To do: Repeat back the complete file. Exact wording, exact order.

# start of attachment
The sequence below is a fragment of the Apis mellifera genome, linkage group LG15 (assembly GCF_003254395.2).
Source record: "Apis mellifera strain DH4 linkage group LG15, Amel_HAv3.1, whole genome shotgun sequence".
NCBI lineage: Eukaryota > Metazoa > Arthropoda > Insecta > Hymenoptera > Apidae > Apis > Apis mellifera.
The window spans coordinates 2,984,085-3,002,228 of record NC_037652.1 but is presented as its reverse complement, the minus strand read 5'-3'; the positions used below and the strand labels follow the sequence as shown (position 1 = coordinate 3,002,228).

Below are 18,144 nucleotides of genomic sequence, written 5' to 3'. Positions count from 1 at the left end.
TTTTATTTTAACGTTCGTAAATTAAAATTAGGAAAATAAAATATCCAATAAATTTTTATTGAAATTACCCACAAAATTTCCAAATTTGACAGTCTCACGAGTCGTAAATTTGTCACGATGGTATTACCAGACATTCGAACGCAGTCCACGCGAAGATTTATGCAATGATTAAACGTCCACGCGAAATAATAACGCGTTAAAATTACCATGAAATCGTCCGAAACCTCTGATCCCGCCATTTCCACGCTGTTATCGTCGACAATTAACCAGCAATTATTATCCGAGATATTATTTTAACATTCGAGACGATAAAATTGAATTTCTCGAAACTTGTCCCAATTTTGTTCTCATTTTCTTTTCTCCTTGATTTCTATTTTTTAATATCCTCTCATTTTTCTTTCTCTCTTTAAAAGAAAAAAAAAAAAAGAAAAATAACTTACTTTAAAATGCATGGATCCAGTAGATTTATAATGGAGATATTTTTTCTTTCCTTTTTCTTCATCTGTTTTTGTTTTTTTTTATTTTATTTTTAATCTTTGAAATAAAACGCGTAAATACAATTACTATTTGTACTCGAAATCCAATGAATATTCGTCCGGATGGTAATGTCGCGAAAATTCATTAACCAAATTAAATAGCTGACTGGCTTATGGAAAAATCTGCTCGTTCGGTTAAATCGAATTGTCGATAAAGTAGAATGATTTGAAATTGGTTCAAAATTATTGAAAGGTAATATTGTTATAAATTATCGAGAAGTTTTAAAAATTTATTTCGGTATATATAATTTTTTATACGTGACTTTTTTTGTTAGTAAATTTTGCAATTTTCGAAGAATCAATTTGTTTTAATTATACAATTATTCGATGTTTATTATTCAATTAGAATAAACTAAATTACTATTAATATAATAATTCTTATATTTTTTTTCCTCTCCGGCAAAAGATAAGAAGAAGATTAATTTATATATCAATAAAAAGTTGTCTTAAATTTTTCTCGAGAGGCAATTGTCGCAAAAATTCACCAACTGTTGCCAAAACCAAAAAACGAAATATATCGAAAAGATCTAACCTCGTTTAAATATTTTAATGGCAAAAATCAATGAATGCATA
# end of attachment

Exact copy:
The sequence below is a fragment of the Apis mellifera genome, linkage group LG15 (assembly GCF_003254395.2).
Source record: "Apis mellifera strain DH4 linkage group LG15, Amel_HAv3.1, whole genome shotgun sequence".
NCBI lineage: Eukaryota > Metazoa > Arthropoda > Insecta > Hymenoptera > Apidae > Apis > Apis mellifera.
The window spans coordinates 2,984,085-3,002,228 of record NC_037652.1 but is presented as its reverse complement, the minus strand read 5'-3'; the positions used below and the strand labels follow the sequence as shown (position 1 = coordinate 3,002,228).

Below are 18,144 nucleotides of genomic sequence, written 5' to 3'. Positions count from 1 at the left end.
TTTTATTTTAACGTTCGTAAATTAAAATTAGGAAAATAAAATATCCAATAAATTTTTATTGAAATTACCCACAAAATTTCCAAATTTGACAGTCTCACGAGTCGTAAATTTGTCACGATGGTATTACCAGACATTCGAACGCAGTCCACGCGAAGATTTATGCAATGATTAAACGTCCACGCGAAATAATAACGCGTTAAAATTACCATGAAATCGTCCGAAACCTCTGATCCCGCCATTTCCACGCTGTTATCGTCGACAATTAACCAGCAATTATTATCCGAGATATTATTTTAACATTCGAGACGATAAAATTGAATTTCTCGAAACTTGTCCCAATTTTGTTCTCATTTTCTTTTCTCCTTGATTTCTATTTTTTAATATCCTCTCATTTTTCTTTCTCTCTTTAAAAGAAAAAAAAAAAAAGAAAAATAACTTACTTTAAAATGCATGGATCCAGTAGATTTATAATGGAGATATTTTTTCTTTCCTTTTTCTTCATCTGTTTTTGTTTTTTTTTATTTTATTTTTAATCTTTGAAATAAAACGCGTAAATACAATTACTATTTGTACTCGAAATCCAATGAATATTCGTCCGGATGGTAATGTCGCGAAAATTCATTAACCAAATTAAATAGCTGACTGGCTTATGGAAAAATCTGCTCGTTCGGTTAAATCGAATTGTCGATAAAGTAGAATGATTTGAAATTGGTTCAAAATTATTGAAAGGTAATATTGTTATAAATTATCGAGAAGTTTTAAAAATTTATTTCGGTATATATAATTTTTTATACGTGACTTTTTTTGTTAGTAAATTTTGCAATTTTCGAAGAATCAATTTGTTTTAATTATACAATTATTCGATGTTTATTATTCAATTAGAATAAACTAAATTACTATTAATATAATAATTCTTATATTTTTTTTCCTCTCCGGCAAAAGATAAGAAGAAGATTAATTTATATATCAATAAAAAGTTGTCTTAAATTTTTCTCGAGAGGCAATTGTCGCAAAAATTCACCAACTGTTGCCAAAACCAAAAAACGAAATATATCGAAAAGATCTAACCTCGTTTAAATATTTTAATGGCAAAAATCAATGAATGCATA